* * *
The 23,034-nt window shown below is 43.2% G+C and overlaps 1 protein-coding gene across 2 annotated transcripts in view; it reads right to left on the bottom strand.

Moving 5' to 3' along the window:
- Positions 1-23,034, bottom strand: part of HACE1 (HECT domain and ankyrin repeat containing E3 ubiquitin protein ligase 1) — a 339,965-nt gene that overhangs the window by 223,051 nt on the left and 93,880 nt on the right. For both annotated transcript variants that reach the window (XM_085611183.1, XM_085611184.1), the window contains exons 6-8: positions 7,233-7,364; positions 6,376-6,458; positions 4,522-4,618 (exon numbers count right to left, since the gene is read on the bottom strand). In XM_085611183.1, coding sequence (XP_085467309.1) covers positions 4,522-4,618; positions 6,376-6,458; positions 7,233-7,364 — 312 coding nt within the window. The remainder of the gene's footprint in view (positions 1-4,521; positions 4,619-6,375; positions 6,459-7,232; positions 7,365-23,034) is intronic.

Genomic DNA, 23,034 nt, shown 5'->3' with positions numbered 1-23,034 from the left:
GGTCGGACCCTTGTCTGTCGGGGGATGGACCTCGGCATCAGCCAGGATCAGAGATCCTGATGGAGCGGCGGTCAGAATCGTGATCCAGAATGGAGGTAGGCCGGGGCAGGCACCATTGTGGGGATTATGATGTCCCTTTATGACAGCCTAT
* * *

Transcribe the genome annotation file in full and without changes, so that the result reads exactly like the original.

The 23,034-nt window shown below is 43.2% G+C and overlaps 1 protein-coding gene across 2 annotated transcripts in view; it reads right to left on the bottom strand.

Moving 5' to 3' along the window:
- Positions 1-23,034, bottom strand: part of HACE1 (HECT domain and ankyrin repeat containing E3 ubiquitin protein ligase 1) — a 339,965-nt gene that overhangs the window by 223,051 nt on the left and 93,880 nt on the right. For both annotated transcript variants that reach the window (XM_085611183.1, XM_085611184.1), the window contains exons 6-8: positions 7,233-7,364; positions 6,376-6,458; positions 4,522-4,618 (exon numbers count right to left, since the gene is read on the bottom strand). In XM_085611183.1, coding sequence (XP_085467309.1) covers positions 4,522-4,618; positions 6,376-6,458; positions 7,233-7,364 — 312 coding nt within the window. The remainder of the gene's footprint in view (positions 1-4,521; positions 4,619-6,375; positions 6,459-7,232; positions 7,365-23,034) is intronic.

Genomic DNA, 23,034 nt, shown 5'->3' with positions numbered 1-23,034 from the left:
GGTCGGACCCTTGTCTGTCGGGGGATGGACCTCGGCATCAGCCAGGATCAGAGATCCTGATGGAGCGGCGGTCAGAATCGTGATCCAGAATGGAGGTAGGCCGGGGCAGGCACCATTGTGGGGATTATGATGTCCCTTTATGACAGCCTAT